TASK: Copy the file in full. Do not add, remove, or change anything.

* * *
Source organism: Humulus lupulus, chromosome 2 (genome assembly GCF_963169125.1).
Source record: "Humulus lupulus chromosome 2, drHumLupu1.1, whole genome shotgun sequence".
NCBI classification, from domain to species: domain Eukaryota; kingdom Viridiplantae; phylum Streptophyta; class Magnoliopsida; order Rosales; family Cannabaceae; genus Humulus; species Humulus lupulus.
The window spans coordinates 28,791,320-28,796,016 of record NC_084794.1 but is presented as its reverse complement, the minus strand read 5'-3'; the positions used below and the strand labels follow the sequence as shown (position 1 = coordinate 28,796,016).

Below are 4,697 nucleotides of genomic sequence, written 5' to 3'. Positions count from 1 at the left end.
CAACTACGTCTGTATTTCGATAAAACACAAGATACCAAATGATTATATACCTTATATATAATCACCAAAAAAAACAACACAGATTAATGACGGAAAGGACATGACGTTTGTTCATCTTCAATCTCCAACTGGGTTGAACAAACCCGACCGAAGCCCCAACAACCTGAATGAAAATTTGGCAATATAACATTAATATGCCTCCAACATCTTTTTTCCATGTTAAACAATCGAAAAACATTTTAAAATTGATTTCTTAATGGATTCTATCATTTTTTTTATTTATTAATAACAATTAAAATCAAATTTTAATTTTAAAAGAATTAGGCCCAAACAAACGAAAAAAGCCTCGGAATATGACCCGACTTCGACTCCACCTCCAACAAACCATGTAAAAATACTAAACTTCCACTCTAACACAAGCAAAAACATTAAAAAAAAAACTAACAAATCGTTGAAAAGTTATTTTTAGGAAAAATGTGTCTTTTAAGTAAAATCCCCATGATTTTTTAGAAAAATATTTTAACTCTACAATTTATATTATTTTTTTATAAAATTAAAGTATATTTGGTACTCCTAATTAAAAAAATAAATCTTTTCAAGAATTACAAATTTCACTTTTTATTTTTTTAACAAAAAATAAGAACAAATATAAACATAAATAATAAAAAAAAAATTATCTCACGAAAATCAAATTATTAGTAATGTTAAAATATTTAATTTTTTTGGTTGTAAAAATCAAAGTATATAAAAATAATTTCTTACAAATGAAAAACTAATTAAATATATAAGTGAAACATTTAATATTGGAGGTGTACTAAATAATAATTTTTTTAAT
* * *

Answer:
Source organism: Humulus lupulus, chromosome 2 (genome assembly GCF_963169125.1).
Source record: "Humulus lupulus chromosome 2, drHumLupu1.1, whole genome shotgun sequence".
NCBI classification, from domain to species: domain Eukaryota; kingdom Viridiplantae; phylum Streptophyta; class Magnoliopsida; order Rosales; family Cannabaceae; genus Humulus; species Humulus lupulus.
The window spans coordinates 28,791,320-28,796,016 of record NC_084794.1 but is presented as its reverse complement, the minus strand read 5'-3'; the positions used below and the strand labels follow the sequence as shown (position 1 = coordinate 28,796,016).

Below are 4,697 nucleotides of genomic sequence, written 5' to 3'. Positions count from 1 at the left end.
CAACTACGTCTGTATTTCGATAAAACACAAGATACCAAATGATTATATACCTTATATATAATCACCAAAAAAAACAACACAGATTAATGACGGAAAGGACATGACGTTTGTTCATCTTCAATCTCCAACTGGGTTGAACAAACCCGACCGAAGCCCCAACAACCTGAATGAAAATTTGGCAATATAACATTAATATGCCTCCAACATCTTTTTTCCATGTTAAACAATCGAAAAACATTTTAAAATTGATTTCTTAATGGATTCTATCATTTTTTTTATTTATTAATAACAATTAAAATCAAATTTTAATTTTAAAAGAATTAGGCCCAAACAAACGAAAAAAGCCTCGGAATATGACCCGACTTCGACTCCACCTCCAACAAACCATGTAAAAATACTAAACTTCCACTCTAACACAAGCAAAAACATTAAAAAAAAAACTAACAAATCGTTGAAAAGTTATTTTTAGGAAAAATGTGTCTTTTAAGTAAAATCCCCATGATTTTTTAGAAAAATATTTTAACTCTACAATTTATATTATTTTTTTATAAAATTAAAGTATATTTGGTACTCCTAATTAAAAAAATAAATCTTTTCAAGAATTACAAATTTCACTTTTTATTTTTTTAACAAAAAATAAGAACAAATATAAACATAAATAATAAAAAAAAAATTATCTCACGAAAATCAAATTATTAGTAATGTTAAAATATTTAATTTTTTTGGTTGTAAAAATCAAAGTATATAAAAATAATTTCTTACAAATGAAAAACTAATTAAATATATAAGTGAAACATTTAATATTGGAGGTGTACTAAATAATAATTTTTTTAAT